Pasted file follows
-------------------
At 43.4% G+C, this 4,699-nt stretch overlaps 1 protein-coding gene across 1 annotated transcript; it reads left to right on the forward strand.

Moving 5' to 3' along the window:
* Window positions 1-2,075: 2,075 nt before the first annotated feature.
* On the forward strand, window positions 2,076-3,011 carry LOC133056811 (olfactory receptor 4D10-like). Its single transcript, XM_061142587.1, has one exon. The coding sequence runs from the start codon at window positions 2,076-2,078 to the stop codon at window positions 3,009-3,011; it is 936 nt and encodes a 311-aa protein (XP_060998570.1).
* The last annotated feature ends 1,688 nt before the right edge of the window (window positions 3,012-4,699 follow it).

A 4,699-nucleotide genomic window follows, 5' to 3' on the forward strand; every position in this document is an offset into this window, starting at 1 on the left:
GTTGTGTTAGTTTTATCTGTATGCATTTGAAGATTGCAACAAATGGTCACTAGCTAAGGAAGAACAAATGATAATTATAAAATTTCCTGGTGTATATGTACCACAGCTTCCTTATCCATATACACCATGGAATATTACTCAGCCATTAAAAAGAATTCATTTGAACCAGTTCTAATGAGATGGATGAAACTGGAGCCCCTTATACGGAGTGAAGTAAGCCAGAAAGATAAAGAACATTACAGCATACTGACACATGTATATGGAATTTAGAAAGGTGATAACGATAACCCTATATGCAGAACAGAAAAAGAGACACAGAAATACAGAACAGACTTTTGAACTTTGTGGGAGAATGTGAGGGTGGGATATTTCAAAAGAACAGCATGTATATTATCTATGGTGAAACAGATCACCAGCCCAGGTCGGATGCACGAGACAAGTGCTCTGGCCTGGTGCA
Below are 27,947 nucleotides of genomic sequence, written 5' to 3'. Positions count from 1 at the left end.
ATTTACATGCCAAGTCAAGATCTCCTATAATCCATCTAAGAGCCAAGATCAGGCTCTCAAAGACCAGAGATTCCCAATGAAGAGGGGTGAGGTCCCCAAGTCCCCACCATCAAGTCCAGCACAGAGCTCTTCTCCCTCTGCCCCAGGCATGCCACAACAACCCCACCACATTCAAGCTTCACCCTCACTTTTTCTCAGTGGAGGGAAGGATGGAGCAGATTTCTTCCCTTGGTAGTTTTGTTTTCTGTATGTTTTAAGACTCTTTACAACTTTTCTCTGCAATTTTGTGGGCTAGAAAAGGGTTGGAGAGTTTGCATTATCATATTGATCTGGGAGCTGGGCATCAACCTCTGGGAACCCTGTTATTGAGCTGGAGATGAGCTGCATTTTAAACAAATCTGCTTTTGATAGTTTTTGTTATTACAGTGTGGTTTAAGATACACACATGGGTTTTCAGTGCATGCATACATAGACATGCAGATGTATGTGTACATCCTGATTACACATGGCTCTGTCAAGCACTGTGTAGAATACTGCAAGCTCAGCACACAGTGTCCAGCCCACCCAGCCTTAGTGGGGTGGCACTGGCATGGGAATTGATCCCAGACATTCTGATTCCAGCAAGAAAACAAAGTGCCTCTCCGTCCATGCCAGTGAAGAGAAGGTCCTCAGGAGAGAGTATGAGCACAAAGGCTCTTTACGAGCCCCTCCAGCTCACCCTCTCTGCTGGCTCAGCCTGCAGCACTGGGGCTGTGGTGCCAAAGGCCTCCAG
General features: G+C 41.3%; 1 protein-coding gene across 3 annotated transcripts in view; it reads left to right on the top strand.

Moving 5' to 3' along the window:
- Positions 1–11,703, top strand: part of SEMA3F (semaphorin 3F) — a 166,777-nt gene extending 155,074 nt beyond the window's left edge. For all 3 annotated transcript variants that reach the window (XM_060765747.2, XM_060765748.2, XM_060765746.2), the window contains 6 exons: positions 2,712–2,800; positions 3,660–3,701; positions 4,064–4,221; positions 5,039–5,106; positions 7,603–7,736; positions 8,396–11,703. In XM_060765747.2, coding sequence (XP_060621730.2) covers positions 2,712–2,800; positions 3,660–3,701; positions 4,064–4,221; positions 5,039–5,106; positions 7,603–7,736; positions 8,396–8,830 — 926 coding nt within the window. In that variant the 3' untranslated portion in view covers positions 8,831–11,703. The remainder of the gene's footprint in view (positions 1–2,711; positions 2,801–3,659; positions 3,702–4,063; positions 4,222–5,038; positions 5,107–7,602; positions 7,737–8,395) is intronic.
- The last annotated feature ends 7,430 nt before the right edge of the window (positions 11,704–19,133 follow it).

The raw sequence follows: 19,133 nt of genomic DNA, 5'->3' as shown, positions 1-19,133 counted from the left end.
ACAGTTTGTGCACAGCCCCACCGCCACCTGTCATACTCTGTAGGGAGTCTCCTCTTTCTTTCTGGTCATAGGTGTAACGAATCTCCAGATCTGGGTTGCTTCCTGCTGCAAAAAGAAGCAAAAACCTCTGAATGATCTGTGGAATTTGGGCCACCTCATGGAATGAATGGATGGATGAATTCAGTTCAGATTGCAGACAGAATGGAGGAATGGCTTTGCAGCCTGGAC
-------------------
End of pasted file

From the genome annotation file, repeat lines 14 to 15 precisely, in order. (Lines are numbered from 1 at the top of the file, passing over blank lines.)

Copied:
The raw sequence follows: 19,133 nt of genomic DNA, 5'->3' as shown, positions 1-19,133 counted from the left end.
ACAGTTTGTGCACAGCCCCACCGCCACCTGTCATACTCTGTAGGGAGTCTCCTCTTTCTTTCTGGTCATAGGTGTAACGAATCTCCAGATCTGGGTTGCTTCCTGCTGCAAAAAGAAGCAAAAACCTCTGAATGATCTGTGGAATTTGGGCCACCTCATGGAATGAATGGATGGATGAATTCAGTTCAGATTGCAGACAGAATGGAGGAATGGCTTTGCAGCCTGGAC